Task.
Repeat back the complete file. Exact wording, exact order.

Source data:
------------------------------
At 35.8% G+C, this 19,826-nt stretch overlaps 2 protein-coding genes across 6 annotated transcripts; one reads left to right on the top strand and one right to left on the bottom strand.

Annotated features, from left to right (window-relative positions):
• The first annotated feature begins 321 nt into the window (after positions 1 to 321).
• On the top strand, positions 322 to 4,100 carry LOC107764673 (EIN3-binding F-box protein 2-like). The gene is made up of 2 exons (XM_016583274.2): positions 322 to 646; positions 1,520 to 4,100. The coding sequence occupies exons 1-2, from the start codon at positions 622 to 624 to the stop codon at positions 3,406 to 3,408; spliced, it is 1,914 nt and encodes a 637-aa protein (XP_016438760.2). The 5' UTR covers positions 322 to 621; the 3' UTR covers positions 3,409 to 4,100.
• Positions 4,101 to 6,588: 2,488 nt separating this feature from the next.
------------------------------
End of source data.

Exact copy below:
At 35.8% G+C, this 19,826-nt stretch overlaps 2 protein-coding genes across 6 annotated transcripts; one reads left to right on the top strand and one right to left on the bottom strand.

Annotated features, from left to right (window-relative positions):
• The first annotated feature begins 321 nt into the window (after positions 1 to 321).
• On the top strand, positions 322 to 4,100 carry LOC107764673 (EIN3-binding F-box protein 2-like). The gene is made up of 2 exons (XM_016583274.2): positions 322 to 646; positions 1,520 to 4,100. The coding sequence occupies exons 1-2, from the start codon at positions 622 to 624 to the stop codon at positions 3,406 to 3,408; spliced, it is 1,914 nt and encodes a 637-aa protein (XP_016438760.2). The 5' UTR covers positions 322 to 621; the 3' UTR covers positions 3,409 to 4,100.
• Positions 4,101 to 6,588: 2,488 nt separating this feature from the next.